8 steps for effective listening

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20 June 2019
Written by Speak First Linked-in icon

8 steps for effective listening
Humanity has evolved from Neanderthals, who communicated with grunts and points, into having complex systems of language and words that we use to impart information and share ideas with each other. But after millions of years of development, words and the ability to communicate are useless if you don’t know how to effectively listen to them.

When a boss, client or friend has something to tell you, it’s important that you listen to what they say. But listening is easy, right? Just hear the words and move on? Not quite. In order to really listen to, focus on and internalise what you hear, there are a few steps to take. This will help you build better relationships, be a more effective worker and become more aware of the world around you.

1. Get ready to listen

You can’t effectively listen to someone if you’re not paying attention to them. So, the first step is to stop what you’re doing and actively switch your focus to the person speaking by looking at them and giving them your full attention. This is also more polite as it shows you are giving them your attention and are willing to listen and engage in a conversation.

2. Stop talking

Surely it's no coincidence that the world ‘Listen’ is an anagram of ‘Silent’. You can’t talk and listen at the same time. Remember, the goal here is to listen to what they have to say – you’ll have your turn to speak afterwards. Obviously, if you don’t stop talking then the other person won’t have a chance to speak, giving you nothing to listen to. But also, if you keep the limelight on you, then you aren’t paying attention to what they have to say, and at the end of the conversation you’ll have missed out on all the useful information they wanted to tell you.

3. Eliminate distractions

Just because you stopped talking, it doesn’t necessarily mean you’re listening. Distractions are everywhere, from computer screens, phones and that poster behind your desk. If possible, try to move away from loud environments so you don’t get distracted by something someone else is saying. Do not look at your screens or paperwork in front of you and put your entire focus on the person you’re talking to.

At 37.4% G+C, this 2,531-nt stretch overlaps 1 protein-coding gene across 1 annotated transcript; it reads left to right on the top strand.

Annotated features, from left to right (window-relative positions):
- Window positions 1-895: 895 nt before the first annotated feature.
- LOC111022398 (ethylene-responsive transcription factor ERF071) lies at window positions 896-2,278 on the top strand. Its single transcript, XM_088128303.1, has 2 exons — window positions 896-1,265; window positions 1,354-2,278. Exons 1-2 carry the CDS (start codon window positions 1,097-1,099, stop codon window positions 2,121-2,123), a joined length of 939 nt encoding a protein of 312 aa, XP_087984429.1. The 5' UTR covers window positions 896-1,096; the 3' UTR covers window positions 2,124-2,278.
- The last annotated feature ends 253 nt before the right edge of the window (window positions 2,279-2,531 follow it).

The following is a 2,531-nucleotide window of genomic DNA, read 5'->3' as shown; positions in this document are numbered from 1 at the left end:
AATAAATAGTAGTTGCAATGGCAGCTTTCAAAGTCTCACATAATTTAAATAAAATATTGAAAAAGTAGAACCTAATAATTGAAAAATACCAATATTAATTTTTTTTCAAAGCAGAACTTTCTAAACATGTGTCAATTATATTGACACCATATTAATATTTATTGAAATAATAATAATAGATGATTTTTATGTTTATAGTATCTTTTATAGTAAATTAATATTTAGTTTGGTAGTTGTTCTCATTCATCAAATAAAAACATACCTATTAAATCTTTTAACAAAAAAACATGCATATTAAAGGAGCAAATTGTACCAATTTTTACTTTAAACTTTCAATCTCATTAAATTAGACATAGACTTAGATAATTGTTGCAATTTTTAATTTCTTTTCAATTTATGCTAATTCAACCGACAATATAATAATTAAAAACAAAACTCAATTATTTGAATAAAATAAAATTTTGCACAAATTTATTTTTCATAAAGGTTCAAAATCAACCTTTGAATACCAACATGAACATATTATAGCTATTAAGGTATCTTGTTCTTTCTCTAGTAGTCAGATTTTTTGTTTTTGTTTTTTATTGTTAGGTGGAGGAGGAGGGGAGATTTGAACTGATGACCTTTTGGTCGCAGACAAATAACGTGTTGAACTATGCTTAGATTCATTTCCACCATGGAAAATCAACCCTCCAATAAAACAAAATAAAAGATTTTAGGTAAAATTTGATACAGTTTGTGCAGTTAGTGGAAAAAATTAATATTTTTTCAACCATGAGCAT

4. Stop thinking and be present

We have spoken about your focus a few times now, but how do you do this? It isn’t quite as simple as avoiding external distractions, because our own mind and internal thoughts can distract us just as easily. Try to manage distracting or unwanted thoughts that pop into your mind by gently noticing them and putting them aside for later.

Avoid making assumptions. If you get into a conversation expecting them to say something in particular, you’ll end up distracting yourself from what they’re actually saying.

5. Really pay attention

Make sure you give the full 100% of your attention to what they’re saying, and try to be genuinely involved and curious about what you’re hearing. Think to yourself “this is fascinating” and be prepared to lose yourself in their ideas. Think of the person speaking as the only person in the room (regardless of who else is there) and put your mental energy into listening, not on planning your reply. When it comes to your turn to talk, if you’ve been fully paying attention and internalising their words, your reply will come naturally.

6. Listen without prejudice

If you’ve already made your mind up about what they’re saying, you won’t be able to listen effectively. Try to set aside your existing views and just listen to theirs. Be open to hearing new ideas and welcome the unexpected. Ultimately, you may not agree with everything (or anything!) they say, but if you’ve given them the courtesy of your time, you can at least let them speak and listen. Your opinions will form naturally, but try to resist the urge to interrupt or immediately disagree without first considering their points.

7. Listen at a deeper level

Conversation and meaning come from far more than merely the combination of words spoken out loud. A person’s tone of voice can reveal a lot: if someone’s words are calm and agreeable, but their tone of voice sounds angry, upset or disappointed, think about what this means.

Also pay attention to non-verbal cues, such as the way they stand and hand-gestures. Notice what their posture says about what they’re saying. Are they casually leaning on something or are they hunched over and closed off? Being an effective listener means being able to read between the lines and look for these kinds of subtle clues and subtext.

8. Show you’re listening

When someone speaks, it’s usually on the assumption that someone will be listening. If you show that you’re actively listening, you’ll build a better rapport with the other person and they may end up opening up more and giving you additional useful information. Small actions like leaning forward to show interest, nodding along with their points and saying little things like “aha” and “okay” as they go along can show that you are genuinely interested in what they are saying. Be careful not to overdo this, as it can have a counter-productive effect. People may think you’re impatient to have your turn to speak.

When you reply, quickly summarising something they’ve said also shows you were focused and paying attention, and then using their words or phrasing when you make your points shows that you’ve internalised what they said.

 

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